Snails - economic considerations for management

There are many economic and financial implications that need to be considered when choosing a management option. These may include:


Understand the risk of snails being present and potential yield losses associated with snail feeding damage.

  • Snail numbers can increase in seasons with wet springs, summers and autumns. Snails need moisture to be active and rainfall is the main trigger for activity. They are generally actively feeding and breeding when conditions are moist.
  • Snails and slugs live in areas where abundant ground cover and vegetation provides ideal moisture levels and shelter.
  • Damage to canola seedlings often results in the death of the plant, which means major production losses.

Assess the costs and benefits of taking preventative action such as removing any ‘green bridge’ or destroying stubble.

  • Control of summer weeds (‘green-bridge’) results in fewer harbourages for snails over summer and also increases the effectiveness of baits by removing food competition.
  • Weed control along fence lines, around dams and in remnant bush decreases breeding refuges for snails.
  • Even burning of stubble can reduce snail numbers by 80–100%; a patchy burn can lead to 50–80% kill, however, soil type and risk of wind erosion needs to be taken into consideration.


Compare the costs, benefits and risks of each management option against doing nothing.

  • What are the likely outcomes of each management option? When the result of treatment is unknown consider the most likely (expected), as well as the worst and best results from each treatment option.
  • When calculating the cost of non-treatment, assess the potential risk of yield losses and cleaning costs at harvest to remove snails.
  • Consider withholding periods — Baiting must finish two months prior to harvest to prevent bait becoming a contaminant of harvested grain. There is zero tolerance of bait contamination of grain.
  • Compare the costs ensuring you allow for the possibility of further treatment. Snail mortality after baiting is between 60–90% for mature round snails and 50–70% for mature pointed snails. More bait points per hectare rather than higher concentrations of active ingredient have been shown to result in better kill rates. Bait degrades in UV light; degradation rates are reduced as day length shortens.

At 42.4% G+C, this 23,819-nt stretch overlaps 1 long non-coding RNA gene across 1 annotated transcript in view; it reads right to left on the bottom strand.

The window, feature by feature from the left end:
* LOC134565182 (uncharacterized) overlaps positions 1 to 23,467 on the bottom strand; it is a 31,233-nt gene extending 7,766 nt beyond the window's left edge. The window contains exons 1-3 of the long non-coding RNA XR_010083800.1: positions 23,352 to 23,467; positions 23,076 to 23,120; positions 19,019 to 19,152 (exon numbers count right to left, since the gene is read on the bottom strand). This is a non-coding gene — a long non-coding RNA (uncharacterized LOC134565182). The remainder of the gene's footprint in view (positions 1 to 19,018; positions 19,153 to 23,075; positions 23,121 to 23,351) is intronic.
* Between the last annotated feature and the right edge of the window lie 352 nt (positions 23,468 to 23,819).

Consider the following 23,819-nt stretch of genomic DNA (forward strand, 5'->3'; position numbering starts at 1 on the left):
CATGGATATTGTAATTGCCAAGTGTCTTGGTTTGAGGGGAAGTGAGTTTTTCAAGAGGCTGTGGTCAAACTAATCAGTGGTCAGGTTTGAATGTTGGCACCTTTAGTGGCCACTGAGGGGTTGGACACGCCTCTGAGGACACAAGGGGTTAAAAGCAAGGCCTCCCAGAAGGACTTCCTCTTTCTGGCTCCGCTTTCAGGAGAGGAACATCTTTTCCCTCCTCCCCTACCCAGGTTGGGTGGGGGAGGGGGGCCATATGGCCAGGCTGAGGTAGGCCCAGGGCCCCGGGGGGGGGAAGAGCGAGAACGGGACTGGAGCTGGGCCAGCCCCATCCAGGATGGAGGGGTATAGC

• Selection of pellets may be influenced by the opportunities to control other pests.
  • Best practice is to bait without applying any other treatments, therefore the cost of going over the needs to be included as well as the cost of the pellets and any additional time needed to prepare and spread.
  • Consider choosing a treatment option where the expected return is sufficient to offset its risk of the treatment. We all have different attitudes to risk when making decisions. The probability (risk) of outcomes can be affected in terms of responsiveness (efficacy), application rates, products, application methods and climatic conditions.  The economic calculator can assist with this decision.

Consider risk and associated costs or savings of no treatment or delaying treatment.

  • The key is to start baiting before snails lay eggs in autumn.
  • It is essential to spread pellets when snails are active after rain and to apply at the highest label rate if numbers exceed thresholds or if crop damage is occurring.
  • Spring baiting is ineffective.
  • If considering delaying treatment and numbers increase factor in the increased bait rates, withholding periods and costs of cleaning grain at harvest.

Ignore all previous treatment costs in assessing current management options.

  • Costs associated with previous treatments should be ignored as they cannot be recovered. They are ‘sunk costs’, i.e. even if the current treatment results in the crop not breaking even, provided the additional benefit of the treatment is greater than the cost of treatment, then the net return from treatment is still better than doing nothing about it.

Undertake a ‘what if’ scenario analysis to see what impact changing variables (e.g. grain price and seasonal conditions) have on the economic outcome.

  • Some variables can influence decision outcomes but are not directly controllable, including fluctuations in wheat price, the value of the Australian dollar and seasonal influences. But they need to be considered, even if we cannot include them directly. A 'what if' analysis may help you in your decision making.


Consider using integrated pest management system.

  • Controlling snails before egg laying commences is fundamental to successful integrated control. This will occur about 2–3 weeks after the first heavy rains in autumn.
  • Consider costs and benefits of removal of stubble and green bridges, other pests and diseases, biological impacts and risks of resistance to chemicals. 

To assist in assessing the economic risk and financial costs associated with various treatment strategies go to MyEconomicTool


Where to go for expert help

Tamara Stretch
+61 (0)8 9881 0225
Page last updated: Tuesday, 2 September 2014 - 12:36pm